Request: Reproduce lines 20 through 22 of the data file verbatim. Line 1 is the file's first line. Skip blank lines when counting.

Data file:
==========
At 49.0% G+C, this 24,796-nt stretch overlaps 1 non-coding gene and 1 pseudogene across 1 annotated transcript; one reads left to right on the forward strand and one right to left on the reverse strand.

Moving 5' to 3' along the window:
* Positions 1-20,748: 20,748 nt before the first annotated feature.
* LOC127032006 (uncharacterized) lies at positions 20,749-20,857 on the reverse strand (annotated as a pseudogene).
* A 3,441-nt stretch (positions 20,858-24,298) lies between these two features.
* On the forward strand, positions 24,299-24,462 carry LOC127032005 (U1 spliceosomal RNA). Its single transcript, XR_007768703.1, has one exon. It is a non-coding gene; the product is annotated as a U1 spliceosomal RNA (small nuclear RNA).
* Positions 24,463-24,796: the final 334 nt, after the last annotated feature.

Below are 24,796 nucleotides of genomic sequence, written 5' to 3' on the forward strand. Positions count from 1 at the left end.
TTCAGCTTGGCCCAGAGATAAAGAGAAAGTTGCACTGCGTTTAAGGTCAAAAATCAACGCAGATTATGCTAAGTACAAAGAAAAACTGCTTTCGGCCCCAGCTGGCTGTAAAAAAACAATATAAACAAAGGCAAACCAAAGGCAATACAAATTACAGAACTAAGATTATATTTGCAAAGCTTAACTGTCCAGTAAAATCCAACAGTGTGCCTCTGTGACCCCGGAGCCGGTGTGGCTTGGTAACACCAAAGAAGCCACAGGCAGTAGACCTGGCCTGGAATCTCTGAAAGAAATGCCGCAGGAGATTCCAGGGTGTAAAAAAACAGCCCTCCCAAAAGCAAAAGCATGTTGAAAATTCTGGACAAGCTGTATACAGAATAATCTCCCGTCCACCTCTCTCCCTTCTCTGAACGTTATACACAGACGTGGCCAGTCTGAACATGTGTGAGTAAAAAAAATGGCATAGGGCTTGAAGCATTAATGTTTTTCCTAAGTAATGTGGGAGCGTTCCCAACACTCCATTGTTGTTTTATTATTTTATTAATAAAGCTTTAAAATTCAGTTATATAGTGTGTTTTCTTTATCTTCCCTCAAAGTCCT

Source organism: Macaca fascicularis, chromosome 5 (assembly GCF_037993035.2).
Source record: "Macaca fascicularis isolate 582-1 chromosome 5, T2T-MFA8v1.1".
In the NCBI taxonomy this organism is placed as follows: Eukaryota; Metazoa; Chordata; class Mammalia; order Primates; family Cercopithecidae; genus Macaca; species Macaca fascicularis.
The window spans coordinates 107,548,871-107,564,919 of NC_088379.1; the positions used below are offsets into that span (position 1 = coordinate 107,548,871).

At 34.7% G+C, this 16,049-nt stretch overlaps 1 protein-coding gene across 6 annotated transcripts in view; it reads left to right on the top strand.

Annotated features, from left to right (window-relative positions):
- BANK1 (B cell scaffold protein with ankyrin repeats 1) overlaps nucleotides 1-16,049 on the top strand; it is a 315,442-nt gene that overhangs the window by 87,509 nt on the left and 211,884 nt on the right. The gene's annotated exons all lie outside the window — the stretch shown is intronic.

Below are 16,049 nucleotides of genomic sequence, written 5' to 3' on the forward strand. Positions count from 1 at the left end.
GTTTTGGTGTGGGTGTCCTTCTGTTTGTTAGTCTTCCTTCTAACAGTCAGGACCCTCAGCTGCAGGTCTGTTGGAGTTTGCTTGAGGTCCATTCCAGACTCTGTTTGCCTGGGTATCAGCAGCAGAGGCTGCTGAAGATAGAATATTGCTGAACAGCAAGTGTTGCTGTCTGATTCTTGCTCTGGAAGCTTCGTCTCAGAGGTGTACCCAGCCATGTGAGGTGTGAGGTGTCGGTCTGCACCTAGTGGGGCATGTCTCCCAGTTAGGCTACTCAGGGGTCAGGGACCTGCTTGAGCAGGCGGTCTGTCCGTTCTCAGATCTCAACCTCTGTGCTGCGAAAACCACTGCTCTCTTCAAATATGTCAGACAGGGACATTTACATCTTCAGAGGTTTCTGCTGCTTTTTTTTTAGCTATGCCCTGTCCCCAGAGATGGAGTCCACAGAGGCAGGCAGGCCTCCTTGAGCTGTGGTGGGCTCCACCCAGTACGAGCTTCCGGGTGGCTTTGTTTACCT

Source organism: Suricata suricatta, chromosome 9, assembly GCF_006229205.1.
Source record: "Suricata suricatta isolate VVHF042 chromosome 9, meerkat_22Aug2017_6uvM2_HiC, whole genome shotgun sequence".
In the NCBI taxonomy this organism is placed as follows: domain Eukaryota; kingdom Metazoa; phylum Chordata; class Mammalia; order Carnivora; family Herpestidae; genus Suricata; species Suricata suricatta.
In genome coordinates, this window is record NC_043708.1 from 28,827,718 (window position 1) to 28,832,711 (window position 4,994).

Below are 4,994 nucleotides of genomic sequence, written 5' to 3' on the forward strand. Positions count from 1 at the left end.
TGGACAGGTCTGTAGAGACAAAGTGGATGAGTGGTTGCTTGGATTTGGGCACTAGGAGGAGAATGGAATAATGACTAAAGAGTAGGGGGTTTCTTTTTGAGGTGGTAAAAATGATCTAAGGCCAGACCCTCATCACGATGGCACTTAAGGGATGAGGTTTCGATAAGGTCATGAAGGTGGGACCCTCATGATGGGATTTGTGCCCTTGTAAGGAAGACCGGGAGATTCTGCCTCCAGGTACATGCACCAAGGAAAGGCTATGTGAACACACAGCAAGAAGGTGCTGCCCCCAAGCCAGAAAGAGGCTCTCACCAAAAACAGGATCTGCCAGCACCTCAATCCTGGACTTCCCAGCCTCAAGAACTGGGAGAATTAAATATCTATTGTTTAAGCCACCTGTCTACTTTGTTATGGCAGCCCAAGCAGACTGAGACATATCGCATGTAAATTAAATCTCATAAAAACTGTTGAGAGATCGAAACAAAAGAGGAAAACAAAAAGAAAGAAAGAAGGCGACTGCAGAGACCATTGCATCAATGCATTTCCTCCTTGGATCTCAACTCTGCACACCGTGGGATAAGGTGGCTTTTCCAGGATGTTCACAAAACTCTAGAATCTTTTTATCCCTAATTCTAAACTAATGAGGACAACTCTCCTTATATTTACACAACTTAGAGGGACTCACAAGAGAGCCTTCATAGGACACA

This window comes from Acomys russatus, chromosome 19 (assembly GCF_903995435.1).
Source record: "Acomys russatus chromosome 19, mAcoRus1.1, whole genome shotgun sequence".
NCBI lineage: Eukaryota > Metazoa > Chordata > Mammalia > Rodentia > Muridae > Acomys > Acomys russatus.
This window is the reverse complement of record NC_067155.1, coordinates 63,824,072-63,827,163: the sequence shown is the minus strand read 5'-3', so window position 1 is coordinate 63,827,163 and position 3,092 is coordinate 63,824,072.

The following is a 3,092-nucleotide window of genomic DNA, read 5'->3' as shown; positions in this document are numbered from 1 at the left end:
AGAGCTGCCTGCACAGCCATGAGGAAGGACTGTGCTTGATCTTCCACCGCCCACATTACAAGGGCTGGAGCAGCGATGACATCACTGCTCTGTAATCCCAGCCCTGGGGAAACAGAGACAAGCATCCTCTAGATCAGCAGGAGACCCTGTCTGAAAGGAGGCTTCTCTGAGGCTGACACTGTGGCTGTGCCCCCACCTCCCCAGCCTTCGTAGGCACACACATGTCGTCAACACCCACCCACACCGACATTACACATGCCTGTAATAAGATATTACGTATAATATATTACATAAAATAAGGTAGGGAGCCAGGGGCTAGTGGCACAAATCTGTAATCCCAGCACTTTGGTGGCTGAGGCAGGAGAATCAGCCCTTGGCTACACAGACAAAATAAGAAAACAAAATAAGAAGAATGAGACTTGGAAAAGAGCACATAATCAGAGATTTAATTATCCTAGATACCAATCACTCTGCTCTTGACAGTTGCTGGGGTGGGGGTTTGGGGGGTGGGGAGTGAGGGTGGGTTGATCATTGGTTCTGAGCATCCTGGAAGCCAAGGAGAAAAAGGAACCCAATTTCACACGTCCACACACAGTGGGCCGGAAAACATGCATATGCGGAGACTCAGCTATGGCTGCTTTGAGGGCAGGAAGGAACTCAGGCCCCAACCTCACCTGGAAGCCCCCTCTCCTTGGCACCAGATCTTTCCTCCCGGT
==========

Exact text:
Source record: "Suricata suricatta isolate VVHF042 chromosome 9, meerkat_22Aug2017_6uvM2_HiC, whole genome shotgun sequence".
In the NCBI taxonomy this organism is placed as follows: domain Eukaryota; kingdom Metazoa; phylum Chordata; class Mammalia; order Carnivora; family Herpestidae; genus Suricata; species Suricata suricatta.
In genome coordinates, this window is record NC_043708.1 from 28,827,718 (window position 1) to 28,832,711 (window position 4,994).